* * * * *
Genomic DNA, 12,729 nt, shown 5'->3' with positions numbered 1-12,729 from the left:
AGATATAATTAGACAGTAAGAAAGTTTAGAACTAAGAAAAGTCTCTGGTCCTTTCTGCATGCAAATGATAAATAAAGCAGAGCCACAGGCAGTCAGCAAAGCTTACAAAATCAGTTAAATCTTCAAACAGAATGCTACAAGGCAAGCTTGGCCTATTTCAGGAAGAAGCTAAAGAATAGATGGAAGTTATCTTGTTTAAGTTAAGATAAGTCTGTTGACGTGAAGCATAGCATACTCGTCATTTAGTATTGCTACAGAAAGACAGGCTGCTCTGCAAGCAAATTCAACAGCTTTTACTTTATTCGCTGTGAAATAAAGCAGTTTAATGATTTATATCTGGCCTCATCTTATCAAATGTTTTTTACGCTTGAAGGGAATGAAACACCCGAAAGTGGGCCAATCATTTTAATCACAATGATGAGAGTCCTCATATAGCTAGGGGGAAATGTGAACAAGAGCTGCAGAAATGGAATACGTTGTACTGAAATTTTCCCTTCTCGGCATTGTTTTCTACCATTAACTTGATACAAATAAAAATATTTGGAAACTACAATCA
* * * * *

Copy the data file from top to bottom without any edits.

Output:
Genomic DNA, 12,729 nt, shown 5'->3' with positions numbered 1-12,729 from the left:
AGATATAATTAGACAGTAAGAAAGTTTAGAACTAAGAAAAGTCTCTGGTCCTTTCTGCATGCAAATGATAAATAAAGCAGAGCCACAGGCAGTCAGCAAAGCTTACAAAATCAGTTAAATCTTCAAACAGAATGCTACAAGGCAAGCTTGGCCTATTTCAGGAAGAAGCTAAAGAATAGATGGAAGTTATCTTGTTTAAGTTAAGATAAGTCTGTTGACGTGAAGCATAGCATACTCGTCATTTAGTATTGCTACAGAAAGACAGGCTGCTCTGCAAGCAAATTCAACAGCTTTTACTTTATTCGCTGTGAAATAAAGCAGTTTAATGATTTATATCTGGCCTCATCTTATCAAATGTTTTTTACGCTTGAAGGGAATGAAACACCCGAAAGTGGGCCAATCATTTTAATCACAATGATGAGAGTCCTCATATAGCTAGGGGGAAATGTGAACAAGAGCTGCAGAAATGGAATACGTTGTACTGAAATTTTCCCTTCTCGGCATTGTTTTCTACCATTAACTTGATACAAATAAAAATATTTGGAAACTACAATCA